Alternative lifestyle

( This is a compilation of Luigi’s  interviews in 2006. I wish the readers will get something from his life story.  Warning: some words may be too graphic.)

THIS is the dreaded shriek which Marcus (real name withheld) hopes would never echo along the halls of his campus.

Every day, the senior college student lugs a dark secret to school, one that threatens to destroy him way before the disease that is slowly eating him alive — AIDS.

Marcus, according to Celestino Ramirez, training director and vice president of the Positive Action Foundation Philippines, Incorporated (PAFPI), is part of the hidden and growing number of people afflicted with HIV/AIDS.

The Philippine AIDS Registry tallied a total of 2,499 HIV/AIDS cases since 1984, 67 percent of whom are young people in the reproductive age between 20 and 39 years old.

“We still have new cases among our young people. Nakakalungkot, kasi hindi naman lahat ng schools ay nagbibigay ng education,” Ramirez said.

Students and out-of-school youths are vulnerable to HIV/AIDS infection primarily because they don’t like using condoms, Ramirez said.

Four hundred fifty- seven of the reported AIDS cases reported to the National Epidemiology Center of the Department of Health (NEC-DOH) were infected through homosexual contact. At least four of them were reported only last April.

Ramirez described Marcus as a young “man having an alternative lifestyle.”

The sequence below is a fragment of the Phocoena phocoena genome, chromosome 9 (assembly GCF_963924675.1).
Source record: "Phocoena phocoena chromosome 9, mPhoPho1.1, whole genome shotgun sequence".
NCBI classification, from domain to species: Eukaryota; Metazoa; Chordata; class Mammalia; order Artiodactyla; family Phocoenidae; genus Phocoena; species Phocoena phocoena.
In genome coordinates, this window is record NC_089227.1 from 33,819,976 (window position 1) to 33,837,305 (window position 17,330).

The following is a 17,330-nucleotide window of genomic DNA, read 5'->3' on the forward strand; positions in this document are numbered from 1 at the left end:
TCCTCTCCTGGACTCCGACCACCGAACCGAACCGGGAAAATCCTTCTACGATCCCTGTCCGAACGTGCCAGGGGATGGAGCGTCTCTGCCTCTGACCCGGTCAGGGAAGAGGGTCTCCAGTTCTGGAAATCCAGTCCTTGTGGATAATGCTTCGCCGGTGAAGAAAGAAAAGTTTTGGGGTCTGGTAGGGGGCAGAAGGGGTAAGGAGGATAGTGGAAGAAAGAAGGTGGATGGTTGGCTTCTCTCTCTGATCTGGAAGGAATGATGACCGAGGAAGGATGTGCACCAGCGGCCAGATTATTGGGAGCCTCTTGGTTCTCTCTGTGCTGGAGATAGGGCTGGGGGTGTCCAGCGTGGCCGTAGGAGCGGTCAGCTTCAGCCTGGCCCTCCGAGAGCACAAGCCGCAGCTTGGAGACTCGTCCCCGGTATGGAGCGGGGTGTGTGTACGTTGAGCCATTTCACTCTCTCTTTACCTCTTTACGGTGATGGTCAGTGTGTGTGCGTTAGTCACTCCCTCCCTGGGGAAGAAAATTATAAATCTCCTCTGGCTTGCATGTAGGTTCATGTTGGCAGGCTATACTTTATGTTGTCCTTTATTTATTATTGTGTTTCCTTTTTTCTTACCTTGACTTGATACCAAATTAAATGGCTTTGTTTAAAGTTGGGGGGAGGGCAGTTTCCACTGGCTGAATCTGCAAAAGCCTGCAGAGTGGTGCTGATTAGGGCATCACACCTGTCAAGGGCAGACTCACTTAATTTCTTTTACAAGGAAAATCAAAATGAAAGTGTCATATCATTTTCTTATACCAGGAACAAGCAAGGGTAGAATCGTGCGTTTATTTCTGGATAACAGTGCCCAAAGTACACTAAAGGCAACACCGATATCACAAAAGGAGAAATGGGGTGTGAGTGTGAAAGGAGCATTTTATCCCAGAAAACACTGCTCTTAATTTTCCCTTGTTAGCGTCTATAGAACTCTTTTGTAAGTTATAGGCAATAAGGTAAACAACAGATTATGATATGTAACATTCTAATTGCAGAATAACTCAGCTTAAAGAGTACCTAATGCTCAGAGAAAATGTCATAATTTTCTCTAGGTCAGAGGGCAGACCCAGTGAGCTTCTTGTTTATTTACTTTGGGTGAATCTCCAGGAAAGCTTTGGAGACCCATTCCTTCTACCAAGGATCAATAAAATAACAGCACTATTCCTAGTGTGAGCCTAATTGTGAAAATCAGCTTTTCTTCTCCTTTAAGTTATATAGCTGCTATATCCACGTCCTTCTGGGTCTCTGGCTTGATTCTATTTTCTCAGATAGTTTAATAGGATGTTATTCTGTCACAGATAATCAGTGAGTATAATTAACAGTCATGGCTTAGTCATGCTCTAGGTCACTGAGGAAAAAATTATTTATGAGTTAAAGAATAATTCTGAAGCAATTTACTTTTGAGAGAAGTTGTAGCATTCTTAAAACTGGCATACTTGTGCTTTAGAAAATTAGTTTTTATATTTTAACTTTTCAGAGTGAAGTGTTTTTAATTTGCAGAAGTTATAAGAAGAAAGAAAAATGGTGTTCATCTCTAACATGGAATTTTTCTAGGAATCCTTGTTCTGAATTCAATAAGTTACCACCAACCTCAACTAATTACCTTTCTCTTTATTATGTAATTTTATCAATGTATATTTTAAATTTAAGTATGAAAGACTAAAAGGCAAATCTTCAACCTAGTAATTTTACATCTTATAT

Marcus is a homosexual who acquired the virus from a male partner almost the same age as him.

“’Yung total expression of their individuality or sexuality also gives way to their acquiring the infection,” Ramirez said, referring to young and adult individuals’ vulnerability to sexually-transmitted infections.

“Kasi sa pagtatago, nandiyan ang lihim na pakikipagtagpo, lihim na pakikipagsiping, at iba’t ibang kaparaanan na unsafe practices. Even sa information about HIV/AIDS, hindi nila makukuha, kasi kapag magtanong ka, madya-judge ka na naman ulit (for being a homosexual),” Ramirez said.

The vulnerable ones come mostly from the provinces and far-flung areas where sexuality and HIV/AIDS are never discussed in classrooms.

“Kaya ’pag sila ay nagkaroon ng pagkakataong mag-aral sa Maynila, para silang nakawala sa isang mundo,” Ramirez said.

The PAFPI officer said they manage to visit a few schools in some sites supported by their funding agency.

Some schools, however, would not allow the PAFPI entry.

Part of the responsibility of the Department of Education under Republic Act 8504, or the Philippine AIDS Prevention and Control Act, is to educate students on HIV/AIDS.

Unfortunately, teachers in general are not prepared to tackle such issues inside the classroom, Ramirez noted.

“Hindi mababanggit ang mga salitang ‘puki,’ ‘titi,’ moreso, ‘kan… ’ or sexual intercourse dahil sa tingin nila ang mga ito ay bastos o salitang kanto. Maski na ang salitang Ingles ay nagbibigay ng ibang pakiramdam sa mga nagtuturo o guro,” Ramirez explained.

As part of efforts to remedy the problem, the Adolescent Reproductive and Sexual Health, which PAFPI is popularizing under the 6th Country Program of the United Nations Population Fund (UNFPA), provides an opportunity for stakeholders to teach young people the proper way to take care of themselves and their bodies and become responsible individuals. MVT

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  1. Pingback: Whatever Happened To Luigi | Life Lessons

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